Thus it will be seen that not only must rates be analyzed, but the special privileges or accessorial services rendered by the carrier on given lines of traffic must also be considered.


Quite frequently the initial line, if it be the terminal line at destination, or if, with its connection, it forms a thru route to a given destination, may not be in a position to afford the consignee as advantageous a location for delivery as some lines via which a higher rate might prevail.

The receivers of freight in Chicago might insist on Illinois Central Railroad delivery at some public team track which could not be effected unless the Illinois Central Railroad was given a road haul, or, if effected, it would be at a considerable added expense to the consignee. The expense of switching the car from the initial line to the Illinois Central, if they would accept it at all, would offset any saving which might be made thru the selection of the lower rated route.

In such cases, good judgment must be used in routing the shipment in order to insure to the customer not only the lowest rate but the most convenient delivery.


Continuous lines or routes operating thru train service should be selected in preference to those lines or routes wherein numerous transfers are involved. Each transfer multiplies the opportunity for damage to the goods and the likelihood of their reaching the purchaser in an unsatisfactory condition. Such possibilities are not conducive to the best interest of trade development.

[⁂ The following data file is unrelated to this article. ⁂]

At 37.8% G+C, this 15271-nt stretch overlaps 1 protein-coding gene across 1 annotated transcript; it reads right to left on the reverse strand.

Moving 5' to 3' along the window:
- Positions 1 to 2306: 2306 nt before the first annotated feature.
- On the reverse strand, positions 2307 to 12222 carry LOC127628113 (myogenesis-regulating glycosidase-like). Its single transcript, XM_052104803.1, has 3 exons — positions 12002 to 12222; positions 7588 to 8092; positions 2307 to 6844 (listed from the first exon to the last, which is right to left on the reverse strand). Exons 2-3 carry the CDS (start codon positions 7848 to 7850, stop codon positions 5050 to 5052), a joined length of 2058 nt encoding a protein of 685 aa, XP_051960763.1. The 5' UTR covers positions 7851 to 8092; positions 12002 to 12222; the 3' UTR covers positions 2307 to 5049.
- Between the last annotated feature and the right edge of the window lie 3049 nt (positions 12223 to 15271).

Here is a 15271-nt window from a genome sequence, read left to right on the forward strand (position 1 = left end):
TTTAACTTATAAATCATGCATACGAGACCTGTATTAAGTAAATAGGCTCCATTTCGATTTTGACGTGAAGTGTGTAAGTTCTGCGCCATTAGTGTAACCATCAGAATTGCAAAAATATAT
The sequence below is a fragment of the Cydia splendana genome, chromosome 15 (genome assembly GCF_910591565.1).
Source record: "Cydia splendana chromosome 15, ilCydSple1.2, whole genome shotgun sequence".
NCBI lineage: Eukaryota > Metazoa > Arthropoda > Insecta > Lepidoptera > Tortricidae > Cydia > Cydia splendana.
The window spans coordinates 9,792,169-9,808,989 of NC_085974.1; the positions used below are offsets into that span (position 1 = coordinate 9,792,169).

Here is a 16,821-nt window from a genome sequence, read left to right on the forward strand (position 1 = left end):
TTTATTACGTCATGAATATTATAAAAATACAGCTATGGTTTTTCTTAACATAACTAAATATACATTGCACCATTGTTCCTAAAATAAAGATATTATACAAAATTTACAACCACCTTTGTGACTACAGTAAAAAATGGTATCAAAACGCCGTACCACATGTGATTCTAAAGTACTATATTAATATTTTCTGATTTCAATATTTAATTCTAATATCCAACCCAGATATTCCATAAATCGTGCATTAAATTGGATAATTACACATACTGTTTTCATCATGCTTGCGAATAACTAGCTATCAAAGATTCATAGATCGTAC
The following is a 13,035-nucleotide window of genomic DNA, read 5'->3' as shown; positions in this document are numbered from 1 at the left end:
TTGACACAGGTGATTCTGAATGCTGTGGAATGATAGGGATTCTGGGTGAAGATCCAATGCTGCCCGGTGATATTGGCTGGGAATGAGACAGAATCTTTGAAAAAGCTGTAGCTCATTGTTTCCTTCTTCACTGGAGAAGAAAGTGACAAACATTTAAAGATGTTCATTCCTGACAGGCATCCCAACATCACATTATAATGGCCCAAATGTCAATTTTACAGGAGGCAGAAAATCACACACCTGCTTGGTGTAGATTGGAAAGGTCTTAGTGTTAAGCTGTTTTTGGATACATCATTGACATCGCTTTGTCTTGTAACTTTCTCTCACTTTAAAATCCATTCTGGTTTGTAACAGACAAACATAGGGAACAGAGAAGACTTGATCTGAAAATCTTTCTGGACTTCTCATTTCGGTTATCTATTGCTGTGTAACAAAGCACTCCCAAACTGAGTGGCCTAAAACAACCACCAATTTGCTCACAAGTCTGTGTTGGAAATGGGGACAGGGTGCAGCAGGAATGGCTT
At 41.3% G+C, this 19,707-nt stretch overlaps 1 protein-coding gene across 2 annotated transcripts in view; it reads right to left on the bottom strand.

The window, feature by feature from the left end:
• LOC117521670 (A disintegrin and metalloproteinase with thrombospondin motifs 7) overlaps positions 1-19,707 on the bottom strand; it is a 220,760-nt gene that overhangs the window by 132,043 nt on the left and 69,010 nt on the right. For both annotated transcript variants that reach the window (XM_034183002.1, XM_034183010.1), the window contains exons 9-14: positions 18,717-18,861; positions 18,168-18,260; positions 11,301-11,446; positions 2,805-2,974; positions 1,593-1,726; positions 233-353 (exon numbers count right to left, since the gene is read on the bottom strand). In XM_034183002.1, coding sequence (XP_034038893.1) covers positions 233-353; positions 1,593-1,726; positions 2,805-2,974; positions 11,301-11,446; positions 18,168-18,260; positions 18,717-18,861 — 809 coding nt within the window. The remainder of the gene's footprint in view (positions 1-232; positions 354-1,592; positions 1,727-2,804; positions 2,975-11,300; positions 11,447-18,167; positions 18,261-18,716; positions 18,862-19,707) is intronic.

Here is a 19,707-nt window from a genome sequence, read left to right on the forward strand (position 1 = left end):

The packing requirements established in connection with commodity rates and in the case of class rates as affected by interstate and state classifications should be carefully considered in order that they be made uniform, and, if not, the goods so prepared for shipment as to avoid unnecessary delay and added expense in effecting the distribution.

A story is told about a trunk that was shipped via a route over which there was no thru rate applicable, and as a consequence the shipment was governed by three different classifications. The first classification provided that the trunk might be shipped when strapped and sealed, a requirement with which the shipper complied. On arrival at the first junction point, the second carrier required the trunk to be crated before it would forward it. This was done at some expense and